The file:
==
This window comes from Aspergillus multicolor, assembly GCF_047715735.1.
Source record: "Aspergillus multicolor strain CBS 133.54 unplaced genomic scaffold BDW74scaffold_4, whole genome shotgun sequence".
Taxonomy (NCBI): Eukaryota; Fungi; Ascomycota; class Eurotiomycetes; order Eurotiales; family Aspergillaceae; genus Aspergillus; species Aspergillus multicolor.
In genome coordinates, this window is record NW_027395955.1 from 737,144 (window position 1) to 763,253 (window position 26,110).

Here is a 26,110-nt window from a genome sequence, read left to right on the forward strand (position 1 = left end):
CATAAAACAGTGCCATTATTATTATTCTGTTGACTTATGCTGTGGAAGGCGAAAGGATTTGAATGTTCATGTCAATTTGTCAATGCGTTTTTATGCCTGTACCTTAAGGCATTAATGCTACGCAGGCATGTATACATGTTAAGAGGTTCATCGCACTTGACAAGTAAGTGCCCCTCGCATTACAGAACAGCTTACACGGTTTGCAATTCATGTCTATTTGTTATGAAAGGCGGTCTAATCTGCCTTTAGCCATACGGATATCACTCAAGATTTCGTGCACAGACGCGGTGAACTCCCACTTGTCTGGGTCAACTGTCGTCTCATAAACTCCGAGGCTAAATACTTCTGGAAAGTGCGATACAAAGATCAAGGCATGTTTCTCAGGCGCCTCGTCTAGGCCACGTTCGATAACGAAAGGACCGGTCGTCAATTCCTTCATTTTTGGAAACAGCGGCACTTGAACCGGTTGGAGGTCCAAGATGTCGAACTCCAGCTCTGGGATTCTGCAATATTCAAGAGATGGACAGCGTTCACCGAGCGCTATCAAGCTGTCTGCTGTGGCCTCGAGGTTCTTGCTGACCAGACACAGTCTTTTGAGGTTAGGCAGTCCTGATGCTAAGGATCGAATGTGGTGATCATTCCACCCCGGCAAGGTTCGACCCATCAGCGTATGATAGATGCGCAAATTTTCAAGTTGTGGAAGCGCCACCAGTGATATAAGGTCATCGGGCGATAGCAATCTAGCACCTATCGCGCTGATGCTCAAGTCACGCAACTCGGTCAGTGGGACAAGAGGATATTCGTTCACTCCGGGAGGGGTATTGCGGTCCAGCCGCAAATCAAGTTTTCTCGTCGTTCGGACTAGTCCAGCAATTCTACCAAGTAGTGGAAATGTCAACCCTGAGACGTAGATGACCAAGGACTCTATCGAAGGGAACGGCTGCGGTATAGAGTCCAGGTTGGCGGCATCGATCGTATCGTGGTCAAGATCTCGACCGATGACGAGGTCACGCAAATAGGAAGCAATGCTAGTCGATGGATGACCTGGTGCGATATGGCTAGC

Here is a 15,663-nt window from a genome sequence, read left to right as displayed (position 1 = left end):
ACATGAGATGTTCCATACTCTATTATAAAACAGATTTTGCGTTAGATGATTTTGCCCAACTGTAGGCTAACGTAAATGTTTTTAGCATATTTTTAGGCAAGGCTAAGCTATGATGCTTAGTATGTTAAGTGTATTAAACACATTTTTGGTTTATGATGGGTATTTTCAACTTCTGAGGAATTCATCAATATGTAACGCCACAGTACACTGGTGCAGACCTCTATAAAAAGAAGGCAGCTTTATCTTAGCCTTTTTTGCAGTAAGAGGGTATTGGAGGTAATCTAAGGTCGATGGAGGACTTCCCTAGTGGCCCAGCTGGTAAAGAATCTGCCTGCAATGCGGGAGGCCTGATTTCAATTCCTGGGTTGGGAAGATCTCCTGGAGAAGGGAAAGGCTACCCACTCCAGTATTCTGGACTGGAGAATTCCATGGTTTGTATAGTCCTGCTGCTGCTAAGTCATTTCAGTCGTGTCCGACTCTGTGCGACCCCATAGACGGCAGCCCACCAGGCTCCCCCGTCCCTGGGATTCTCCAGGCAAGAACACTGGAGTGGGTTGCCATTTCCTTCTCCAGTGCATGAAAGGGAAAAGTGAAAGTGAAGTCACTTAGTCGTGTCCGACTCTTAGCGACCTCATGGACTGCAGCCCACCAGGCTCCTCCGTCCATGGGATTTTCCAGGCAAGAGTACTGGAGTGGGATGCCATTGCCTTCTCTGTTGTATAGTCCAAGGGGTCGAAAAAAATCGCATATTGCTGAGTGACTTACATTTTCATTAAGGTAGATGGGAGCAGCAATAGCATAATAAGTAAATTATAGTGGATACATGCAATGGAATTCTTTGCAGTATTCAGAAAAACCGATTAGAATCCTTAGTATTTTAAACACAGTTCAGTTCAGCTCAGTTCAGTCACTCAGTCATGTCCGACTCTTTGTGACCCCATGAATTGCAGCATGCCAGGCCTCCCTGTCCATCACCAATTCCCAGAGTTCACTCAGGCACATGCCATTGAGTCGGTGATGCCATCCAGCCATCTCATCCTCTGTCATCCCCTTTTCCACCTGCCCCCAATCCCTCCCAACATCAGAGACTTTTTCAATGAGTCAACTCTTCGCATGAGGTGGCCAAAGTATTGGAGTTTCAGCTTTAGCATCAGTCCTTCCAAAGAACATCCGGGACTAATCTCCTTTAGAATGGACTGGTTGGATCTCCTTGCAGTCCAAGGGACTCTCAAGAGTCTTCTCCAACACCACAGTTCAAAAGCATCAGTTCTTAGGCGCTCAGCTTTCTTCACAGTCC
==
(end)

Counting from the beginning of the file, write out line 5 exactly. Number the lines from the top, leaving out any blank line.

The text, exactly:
Here is a 26,110-nt window from a genome sequence, read left to right on the forward strand (position 1 = left end):